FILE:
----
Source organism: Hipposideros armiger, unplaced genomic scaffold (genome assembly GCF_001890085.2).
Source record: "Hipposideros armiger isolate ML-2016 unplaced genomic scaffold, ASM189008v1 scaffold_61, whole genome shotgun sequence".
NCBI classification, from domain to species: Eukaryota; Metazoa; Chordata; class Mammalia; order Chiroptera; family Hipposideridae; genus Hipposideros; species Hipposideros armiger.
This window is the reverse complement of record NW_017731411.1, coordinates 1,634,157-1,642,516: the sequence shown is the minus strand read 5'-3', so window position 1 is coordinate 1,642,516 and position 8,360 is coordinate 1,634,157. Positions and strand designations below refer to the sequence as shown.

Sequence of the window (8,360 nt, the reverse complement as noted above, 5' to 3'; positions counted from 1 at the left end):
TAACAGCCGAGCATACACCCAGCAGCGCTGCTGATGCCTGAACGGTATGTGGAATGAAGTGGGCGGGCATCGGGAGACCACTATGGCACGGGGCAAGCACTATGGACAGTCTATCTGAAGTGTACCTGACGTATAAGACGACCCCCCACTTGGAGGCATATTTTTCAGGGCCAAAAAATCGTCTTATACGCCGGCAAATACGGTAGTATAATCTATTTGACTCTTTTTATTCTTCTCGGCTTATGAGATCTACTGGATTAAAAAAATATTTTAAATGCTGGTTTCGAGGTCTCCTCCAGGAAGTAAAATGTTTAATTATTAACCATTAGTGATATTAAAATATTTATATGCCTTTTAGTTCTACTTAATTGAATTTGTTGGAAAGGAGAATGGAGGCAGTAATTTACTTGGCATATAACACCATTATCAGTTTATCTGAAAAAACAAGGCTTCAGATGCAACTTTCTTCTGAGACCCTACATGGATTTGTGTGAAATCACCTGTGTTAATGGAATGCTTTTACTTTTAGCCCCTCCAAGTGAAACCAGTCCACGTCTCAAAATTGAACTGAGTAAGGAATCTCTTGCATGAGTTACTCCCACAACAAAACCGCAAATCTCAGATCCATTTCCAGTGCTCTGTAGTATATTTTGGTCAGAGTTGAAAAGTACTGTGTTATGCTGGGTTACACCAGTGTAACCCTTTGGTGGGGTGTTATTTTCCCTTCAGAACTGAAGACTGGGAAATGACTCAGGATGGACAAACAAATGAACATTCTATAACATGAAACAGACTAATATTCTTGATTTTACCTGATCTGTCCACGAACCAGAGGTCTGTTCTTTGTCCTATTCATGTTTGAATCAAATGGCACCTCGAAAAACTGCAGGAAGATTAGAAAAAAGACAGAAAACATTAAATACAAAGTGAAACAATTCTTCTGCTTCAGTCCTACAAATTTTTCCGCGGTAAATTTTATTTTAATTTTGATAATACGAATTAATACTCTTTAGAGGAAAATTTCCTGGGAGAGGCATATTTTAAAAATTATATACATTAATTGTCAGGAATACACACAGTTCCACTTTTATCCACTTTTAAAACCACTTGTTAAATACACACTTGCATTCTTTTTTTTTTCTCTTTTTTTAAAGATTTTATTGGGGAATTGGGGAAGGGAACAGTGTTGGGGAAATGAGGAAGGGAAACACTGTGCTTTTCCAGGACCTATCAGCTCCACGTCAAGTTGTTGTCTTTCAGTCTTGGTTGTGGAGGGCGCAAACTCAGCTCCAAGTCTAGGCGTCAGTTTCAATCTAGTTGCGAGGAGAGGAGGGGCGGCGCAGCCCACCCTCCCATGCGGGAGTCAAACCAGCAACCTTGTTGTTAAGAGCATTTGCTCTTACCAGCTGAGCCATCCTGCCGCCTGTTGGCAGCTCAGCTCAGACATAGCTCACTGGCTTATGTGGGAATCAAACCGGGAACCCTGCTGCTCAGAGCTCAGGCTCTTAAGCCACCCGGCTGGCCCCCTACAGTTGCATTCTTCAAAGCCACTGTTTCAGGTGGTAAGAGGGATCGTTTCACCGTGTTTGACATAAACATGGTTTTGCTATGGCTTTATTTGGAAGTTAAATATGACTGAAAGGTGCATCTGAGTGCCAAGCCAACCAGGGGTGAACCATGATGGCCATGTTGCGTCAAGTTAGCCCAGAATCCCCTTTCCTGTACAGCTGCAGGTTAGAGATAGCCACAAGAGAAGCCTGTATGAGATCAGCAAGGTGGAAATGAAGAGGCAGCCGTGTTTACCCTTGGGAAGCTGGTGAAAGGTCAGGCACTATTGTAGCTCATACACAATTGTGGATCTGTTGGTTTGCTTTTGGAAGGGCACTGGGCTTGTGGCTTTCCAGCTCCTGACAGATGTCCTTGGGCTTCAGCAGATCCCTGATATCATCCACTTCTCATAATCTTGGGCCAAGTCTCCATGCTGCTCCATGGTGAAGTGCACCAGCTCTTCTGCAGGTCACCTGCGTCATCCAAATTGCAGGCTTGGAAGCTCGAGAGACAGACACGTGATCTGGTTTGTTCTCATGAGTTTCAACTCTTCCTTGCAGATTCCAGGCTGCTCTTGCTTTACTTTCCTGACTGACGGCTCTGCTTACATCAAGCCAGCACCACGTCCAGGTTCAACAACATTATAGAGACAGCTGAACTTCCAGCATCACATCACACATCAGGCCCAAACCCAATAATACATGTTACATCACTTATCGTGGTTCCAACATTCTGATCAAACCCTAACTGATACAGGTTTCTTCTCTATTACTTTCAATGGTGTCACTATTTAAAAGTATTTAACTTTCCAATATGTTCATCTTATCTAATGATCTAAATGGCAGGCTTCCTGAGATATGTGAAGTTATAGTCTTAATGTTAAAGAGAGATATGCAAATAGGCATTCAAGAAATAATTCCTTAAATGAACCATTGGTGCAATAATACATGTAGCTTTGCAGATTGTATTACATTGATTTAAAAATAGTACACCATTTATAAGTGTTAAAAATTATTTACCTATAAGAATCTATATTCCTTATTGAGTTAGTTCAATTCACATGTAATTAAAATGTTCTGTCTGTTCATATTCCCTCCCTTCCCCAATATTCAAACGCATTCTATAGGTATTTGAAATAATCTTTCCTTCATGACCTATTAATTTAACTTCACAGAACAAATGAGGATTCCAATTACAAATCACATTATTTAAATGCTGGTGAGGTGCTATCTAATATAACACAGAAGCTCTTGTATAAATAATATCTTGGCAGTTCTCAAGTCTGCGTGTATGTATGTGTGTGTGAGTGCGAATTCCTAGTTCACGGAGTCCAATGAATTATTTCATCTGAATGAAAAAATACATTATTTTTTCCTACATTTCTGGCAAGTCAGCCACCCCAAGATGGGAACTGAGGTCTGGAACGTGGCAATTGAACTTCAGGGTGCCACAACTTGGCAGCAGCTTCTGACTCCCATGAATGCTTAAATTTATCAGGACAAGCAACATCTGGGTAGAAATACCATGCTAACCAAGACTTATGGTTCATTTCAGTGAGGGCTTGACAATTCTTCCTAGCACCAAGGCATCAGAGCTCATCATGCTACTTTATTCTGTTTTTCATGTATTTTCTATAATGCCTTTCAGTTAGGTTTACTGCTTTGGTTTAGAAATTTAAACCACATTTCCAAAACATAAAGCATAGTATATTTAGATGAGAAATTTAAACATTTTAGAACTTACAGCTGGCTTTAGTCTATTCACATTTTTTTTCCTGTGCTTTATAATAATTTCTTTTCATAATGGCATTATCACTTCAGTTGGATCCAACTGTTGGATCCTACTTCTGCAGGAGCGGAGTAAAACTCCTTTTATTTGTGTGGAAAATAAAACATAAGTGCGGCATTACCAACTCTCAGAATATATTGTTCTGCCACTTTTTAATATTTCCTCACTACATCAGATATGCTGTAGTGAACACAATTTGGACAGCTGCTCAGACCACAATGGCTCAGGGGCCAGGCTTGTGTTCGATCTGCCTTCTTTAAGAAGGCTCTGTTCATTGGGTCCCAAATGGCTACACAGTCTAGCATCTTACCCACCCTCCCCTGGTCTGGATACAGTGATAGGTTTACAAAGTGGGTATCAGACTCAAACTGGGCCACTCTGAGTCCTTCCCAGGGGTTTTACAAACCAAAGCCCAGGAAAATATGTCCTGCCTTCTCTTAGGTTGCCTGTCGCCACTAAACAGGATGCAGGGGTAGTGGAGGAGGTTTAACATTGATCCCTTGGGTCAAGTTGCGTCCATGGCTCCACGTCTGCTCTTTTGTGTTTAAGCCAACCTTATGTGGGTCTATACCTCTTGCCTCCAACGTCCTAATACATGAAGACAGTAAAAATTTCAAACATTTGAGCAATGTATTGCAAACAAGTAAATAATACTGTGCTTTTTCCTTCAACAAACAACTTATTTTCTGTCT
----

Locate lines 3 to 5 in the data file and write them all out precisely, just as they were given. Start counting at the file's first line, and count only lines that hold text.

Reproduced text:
NCBI classification, from domain to species: Eukaryota; Metazoa; Chordata; class Mammalia; order Chiroptera; family Hipposideridae; genus Hipposideros; species Hipposideros armiger.
This window is the reverse complement of record NW_017731411.1, coordinates 1,634,157-1,642,516: the sequence shown is the minus strand read 5'-3', so window position 1 is coordinate 1,642,516 and position 8,360 is coordinate 1,634,157. Positions and strand designations below refer to the sequence as shown.

Sequence of the window (8,360 nt, the reverse complement as noted above, 5' to 3'; positions counted from 1 at the left end):